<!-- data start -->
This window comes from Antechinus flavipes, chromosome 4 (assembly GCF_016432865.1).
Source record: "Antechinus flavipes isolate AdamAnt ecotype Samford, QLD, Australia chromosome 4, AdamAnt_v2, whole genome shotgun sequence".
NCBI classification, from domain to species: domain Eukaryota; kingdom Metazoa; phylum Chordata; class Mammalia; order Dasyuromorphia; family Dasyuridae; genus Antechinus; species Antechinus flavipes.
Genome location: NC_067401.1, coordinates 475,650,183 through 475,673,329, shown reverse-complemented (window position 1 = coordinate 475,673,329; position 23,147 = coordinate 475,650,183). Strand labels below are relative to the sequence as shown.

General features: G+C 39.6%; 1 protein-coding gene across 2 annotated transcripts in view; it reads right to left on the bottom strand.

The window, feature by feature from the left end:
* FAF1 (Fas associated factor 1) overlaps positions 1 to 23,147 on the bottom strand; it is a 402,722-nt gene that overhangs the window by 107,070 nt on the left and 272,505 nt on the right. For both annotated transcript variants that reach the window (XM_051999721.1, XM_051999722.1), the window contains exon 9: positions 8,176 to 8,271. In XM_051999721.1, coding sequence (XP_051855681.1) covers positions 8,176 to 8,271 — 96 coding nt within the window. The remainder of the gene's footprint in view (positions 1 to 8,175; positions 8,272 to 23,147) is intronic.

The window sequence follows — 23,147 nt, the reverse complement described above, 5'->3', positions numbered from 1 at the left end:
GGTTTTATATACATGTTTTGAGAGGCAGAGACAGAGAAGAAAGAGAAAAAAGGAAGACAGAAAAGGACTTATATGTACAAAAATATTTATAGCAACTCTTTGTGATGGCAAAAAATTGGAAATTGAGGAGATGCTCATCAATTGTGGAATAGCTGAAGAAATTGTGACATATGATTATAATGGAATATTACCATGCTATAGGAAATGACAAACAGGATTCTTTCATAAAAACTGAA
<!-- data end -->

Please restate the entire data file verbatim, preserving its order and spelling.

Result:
This window comes from Antechinus flavipes, chromosome 4 (assembly GCF_016432865.1).
Source record: "Antechinus flavipes isolate AdamAnt ecotype Samford, QLD, Australia chromosome 4, AdamAnt_v2, whole genome shotgun sequence".
NCBI classification, from domain to species: domain Eukaryota; kingdom Metazoa; phylum Chordata; class Mammalia; order Dasyuromorphia; family Dasyuridae; genus Antechinus; species Antechinus flavipes.
Genome location: NC_067401.1, coordinates 475,650,183 through 475,673,329, shown reverse-complemented (window position 1 = coordinate 475,673,329; position 23,147 = coordinate 475,650,183). Strand labels below are relative to the sequence as shown.

General features: G+C 39.6%; 1 protein-coding gene across 2 annotated transcripts in view; it reads right to left on the bottom strand.

The window, feature by feature from the left end:
* FAF1 (Fas associated factor 1) overlaps positions 1 to 23,147 on the bottom strand; it is a 402,722-nt gene that overhangs the window by 107,070 nt on the left and 272,505 nt on the right. For both annotated transcript variants that reach the window (XM_051999721.1, XM_051999722.1), the window contains exon 9: positions 8,176 to 8,271. In XM_051999721.1, coding sequence (XP_051855681.1) covers positions 8,176 to 8,271 — 96 coding nt within the window. The remainder of the gene's footprint in view (positions 1 to 8,175; positions 8,272 to 23,147) is intronic.

The window sequence follows — 23,147 nt, the reverse complement described above, 5'->3', positions numbered from 1 at the left end:
GGTTTTATATACATGTTTTGAGAGGCAGAGACAGAGAAGAAAGAGAAAAAAGGAAGACAGAAAAGGACTTATATGTACAAAAATATTTATAGCAACTCTTTGTGATGGCAAAAAATTGGAAATTGAGGAGATGCTCATCAATTGTGGAATAGCTGAAGAAATTGTGACATATGATTATAATGGAATATTACCATGCTATAGGAAATGACAAACAGGATTCTTTCATAAAAACTGAA